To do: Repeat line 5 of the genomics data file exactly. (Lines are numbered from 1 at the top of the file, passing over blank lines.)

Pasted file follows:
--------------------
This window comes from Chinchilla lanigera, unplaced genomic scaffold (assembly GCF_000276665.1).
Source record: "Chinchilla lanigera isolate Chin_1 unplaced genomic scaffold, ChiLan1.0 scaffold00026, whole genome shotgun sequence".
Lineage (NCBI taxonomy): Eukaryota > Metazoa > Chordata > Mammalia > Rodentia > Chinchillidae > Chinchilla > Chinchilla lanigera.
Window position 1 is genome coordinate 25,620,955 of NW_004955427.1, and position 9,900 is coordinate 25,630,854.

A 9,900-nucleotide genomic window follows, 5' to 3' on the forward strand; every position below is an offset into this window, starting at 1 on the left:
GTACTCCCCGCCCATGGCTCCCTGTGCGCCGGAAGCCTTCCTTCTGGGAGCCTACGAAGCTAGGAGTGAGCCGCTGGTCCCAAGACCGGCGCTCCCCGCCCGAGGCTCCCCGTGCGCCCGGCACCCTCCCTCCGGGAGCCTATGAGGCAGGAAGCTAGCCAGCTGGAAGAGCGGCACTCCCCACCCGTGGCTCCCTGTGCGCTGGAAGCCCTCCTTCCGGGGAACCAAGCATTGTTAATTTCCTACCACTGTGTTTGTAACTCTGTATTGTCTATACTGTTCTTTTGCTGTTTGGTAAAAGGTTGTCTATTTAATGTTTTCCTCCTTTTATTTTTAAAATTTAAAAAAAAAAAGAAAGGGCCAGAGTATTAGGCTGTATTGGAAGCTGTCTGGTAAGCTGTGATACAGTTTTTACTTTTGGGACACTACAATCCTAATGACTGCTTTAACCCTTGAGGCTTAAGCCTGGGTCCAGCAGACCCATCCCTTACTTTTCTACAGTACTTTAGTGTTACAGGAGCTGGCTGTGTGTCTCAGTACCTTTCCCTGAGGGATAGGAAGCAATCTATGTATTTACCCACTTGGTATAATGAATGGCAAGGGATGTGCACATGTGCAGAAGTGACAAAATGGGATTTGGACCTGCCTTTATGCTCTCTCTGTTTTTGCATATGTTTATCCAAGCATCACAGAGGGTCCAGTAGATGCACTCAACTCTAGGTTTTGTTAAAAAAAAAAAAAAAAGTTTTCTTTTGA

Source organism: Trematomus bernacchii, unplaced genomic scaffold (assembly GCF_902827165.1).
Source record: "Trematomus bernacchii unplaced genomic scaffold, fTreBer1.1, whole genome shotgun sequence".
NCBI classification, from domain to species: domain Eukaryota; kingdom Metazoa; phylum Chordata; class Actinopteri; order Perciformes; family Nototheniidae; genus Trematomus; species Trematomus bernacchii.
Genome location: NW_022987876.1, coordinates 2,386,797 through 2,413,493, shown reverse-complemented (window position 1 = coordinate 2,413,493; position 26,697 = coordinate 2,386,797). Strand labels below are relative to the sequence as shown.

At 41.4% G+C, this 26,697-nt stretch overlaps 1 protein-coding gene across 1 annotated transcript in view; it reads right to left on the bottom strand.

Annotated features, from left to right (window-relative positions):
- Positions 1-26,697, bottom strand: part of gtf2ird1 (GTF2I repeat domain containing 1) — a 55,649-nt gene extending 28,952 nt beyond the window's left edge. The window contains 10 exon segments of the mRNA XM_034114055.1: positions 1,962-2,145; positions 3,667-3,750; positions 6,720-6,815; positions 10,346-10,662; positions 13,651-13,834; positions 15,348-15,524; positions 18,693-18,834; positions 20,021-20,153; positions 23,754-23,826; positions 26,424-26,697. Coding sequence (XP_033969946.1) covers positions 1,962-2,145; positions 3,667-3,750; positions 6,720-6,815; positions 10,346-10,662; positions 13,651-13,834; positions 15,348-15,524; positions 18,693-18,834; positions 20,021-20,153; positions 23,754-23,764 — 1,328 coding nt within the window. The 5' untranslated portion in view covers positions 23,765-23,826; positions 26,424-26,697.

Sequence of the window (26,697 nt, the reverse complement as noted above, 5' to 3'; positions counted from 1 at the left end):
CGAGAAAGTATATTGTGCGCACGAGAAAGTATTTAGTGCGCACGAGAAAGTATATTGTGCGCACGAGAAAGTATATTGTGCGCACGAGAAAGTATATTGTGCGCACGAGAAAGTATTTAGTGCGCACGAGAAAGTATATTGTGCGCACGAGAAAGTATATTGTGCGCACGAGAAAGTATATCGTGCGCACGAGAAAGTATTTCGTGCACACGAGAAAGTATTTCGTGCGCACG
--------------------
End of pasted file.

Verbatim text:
A 9,900-nucleotide genomic window follows, 5' to 3' on the forward strand; every position below is an offset into this window, starting at 1 on the left: